Christopher Manion has insightful thoughts on the Jewish response to Mel Gibson's 'The Passion'. Calling on Catholic theology, he thinks a lot of it has to do with the modern Jewish ideology of The Holocaust, which results in projecting their own attitudes on Christians:
I first tripped over the problem as a member of the Religion Department of Boston University about a dozen years ago. I was the faculty advisor to the student pro-life group. On the anniversary of Roe v. Wade, the student newspaper published my letter regarding the "holocaust of 30 million unborn children" since 1973. A colleague of Elie Wiesel, who had the office next to mine (but whom I had never met) in the theology building, then wrote a response. The gentleman reprimanded me for using the term "Holocaust" to refer to anything other than the six million Jews who died in Nazi death camps.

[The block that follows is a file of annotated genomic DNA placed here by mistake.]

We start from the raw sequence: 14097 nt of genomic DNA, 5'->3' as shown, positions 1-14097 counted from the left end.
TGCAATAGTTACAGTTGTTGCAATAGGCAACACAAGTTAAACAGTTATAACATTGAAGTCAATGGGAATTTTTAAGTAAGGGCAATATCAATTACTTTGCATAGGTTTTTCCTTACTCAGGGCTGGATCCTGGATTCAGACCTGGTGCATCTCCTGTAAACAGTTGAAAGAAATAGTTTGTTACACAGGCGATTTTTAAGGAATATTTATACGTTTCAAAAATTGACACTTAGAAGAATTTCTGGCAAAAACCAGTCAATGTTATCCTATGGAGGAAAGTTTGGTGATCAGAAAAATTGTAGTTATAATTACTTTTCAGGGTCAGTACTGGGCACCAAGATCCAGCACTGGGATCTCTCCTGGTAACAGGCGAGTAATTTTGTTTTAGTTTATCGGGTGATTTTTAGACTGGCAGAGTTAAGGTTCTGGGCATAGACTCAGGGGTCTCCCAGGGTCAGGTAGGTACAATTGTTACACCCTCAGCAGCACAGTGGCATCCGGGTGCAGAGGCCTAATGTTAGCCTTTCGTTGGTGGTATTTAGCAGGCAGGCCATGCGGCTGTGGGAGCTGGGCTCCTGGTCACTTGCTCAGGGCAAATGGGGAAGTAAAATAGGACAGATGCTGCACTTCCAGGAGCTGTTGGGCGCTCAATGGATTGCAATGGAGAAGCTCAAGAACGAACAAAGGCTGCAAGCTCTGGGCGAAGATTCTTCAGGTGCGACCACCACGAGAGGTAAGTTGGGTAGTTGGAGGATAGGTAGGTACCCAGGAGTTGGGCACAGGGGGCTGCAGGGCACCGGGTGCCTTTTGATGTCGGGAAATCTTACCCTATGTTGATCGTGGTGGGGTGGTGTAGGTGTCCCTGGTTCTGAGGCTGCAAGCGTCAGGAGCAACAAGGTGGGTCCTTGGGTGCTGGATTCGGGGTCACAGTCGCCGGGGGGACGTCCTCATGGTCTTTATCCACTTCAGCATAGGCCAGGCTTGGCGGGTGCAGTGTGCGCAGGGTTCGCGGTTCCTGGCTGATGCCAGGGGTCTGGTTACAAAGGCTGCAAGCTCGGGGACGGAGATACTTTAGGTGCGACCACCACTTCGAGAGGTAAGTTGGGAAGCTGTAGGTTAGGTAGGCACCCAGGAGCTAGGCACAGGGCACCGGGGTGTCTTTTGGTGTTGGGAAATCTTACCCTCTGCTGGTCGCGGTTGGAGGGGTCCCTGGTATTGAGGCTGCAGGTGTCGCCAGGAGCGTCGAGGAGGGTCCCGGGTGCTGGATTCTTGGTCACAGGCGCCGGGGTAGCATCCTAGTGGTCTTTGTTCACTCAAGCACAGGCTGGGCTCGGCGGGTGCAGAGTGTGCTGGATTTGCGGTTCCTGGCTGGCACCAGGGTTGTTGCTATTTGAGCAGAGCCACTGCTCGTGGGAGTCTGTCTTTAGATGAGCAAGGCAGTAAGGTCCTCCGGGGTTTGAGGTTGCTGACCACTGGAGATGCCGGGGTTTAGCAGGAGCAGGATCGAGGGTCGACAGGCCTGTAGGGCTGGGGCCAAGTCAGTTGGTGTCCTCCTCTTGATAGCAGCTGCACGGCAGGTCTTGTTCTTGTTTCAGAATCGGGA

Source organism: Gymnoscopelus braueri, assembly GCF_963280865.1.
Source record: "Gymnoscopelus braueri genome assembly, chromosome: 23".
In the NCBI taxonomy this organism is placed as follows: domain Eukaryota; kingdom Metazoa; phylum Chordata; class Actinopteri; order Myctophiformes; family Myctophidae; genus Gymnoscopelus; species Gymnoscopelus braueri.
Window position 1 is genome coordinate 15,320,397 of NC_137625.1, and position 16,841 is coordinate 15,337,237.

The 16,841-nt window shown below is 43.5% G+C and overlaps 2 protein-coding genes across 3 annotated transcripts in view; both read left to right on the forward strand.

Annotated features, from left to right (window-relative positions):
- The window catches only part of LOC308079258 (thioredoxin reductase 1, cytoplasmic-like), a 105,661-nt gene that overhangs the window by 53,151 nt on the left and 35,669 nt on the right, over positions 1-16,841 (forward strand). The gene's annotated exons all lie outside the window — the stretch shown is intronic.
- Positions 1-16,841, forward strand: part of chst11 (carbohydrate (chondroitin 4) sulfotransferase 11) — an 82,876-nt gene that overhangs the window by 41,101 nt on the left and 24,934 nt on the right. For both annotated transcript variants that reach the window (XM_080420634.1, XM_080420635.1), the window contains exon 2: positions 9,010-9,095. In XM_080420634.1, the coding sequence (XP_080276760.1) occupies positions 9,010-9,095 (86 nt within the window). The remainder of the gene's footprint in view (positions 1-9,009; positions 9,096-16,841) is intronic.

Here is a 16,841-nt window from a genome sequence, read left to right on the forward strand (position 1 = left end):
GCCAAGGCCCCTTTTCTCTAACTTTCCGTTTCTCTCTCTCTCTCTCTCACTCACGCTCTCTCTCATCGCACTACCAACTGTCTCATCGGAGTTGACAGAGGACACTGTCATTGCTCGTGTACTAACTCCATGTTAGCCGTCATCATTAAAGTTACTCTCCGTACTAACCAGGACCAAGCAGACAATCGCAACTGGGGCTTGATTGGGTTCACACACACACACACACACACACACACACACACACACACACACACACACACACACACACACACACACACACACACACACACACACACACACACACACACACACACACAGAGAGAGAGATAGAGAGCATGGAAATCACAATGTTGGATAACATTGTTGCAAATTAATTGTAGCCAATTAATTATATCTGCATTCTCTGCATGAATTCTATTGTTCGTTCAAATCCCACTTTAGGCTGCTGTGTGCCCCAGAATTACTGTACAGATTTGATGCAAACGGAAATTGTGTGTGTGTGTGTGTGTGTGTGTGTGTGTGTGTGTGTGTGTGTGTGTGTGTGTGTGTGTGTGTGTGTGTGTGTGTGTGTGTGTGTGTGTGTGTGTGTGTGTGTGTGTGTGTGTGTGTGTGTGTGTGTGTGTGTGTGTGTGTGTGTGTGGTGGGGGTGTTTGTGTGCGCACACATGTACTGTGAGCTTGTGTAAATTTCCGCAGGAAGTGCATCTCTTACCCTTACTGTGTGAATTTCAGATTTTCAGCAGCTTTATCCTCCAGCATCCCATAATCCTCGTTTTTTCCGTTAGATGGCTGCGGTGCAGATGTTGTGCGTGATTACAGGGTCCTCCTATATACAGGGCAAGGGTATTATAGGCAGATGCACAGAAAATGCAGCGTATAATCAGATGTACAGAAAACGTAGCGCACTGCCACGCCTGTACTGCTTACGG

The student newspaper then kindly printed my response to the gentleman, in which I pointed out what was obvious to me – that commemorating the murder of thirty million helpless unborn innocents in no way diminishes the suffering or the dignity of six million innocent Jews murdered in Nazi prison camps. All those helpless, innocent murder victims are dear to Our Lord in His infinite love. But it was clear that my neighbor didn’t see it that way.
Neither does Abe Foxman, the head of the ADL – the Anti-Defamation League. After the death of New York Cardinal John O’Connor, Archbishop of New York, Mr. Foxman talked to the New York Observer about his relationship with Cardinal O’Connor over the years: "That was a relationship that took a while," said Mr. Foxman. "When Cardinal O’Connor first came, he compared abortion to the Holocaust. But, you know, he learned."
I often saw Cardinal O’Connor in action, and I’m not sure he "learned" all that much from Mr. Foxman after all. But, in Mr. Foxman’s view, the Holocaust is apparently both a cherished, proprietary symbol and a theory of history. Both must be tenaciously protected – by Mr. Foxman.
I think Manion actually may be onto something here. His fresh approach is worth a look.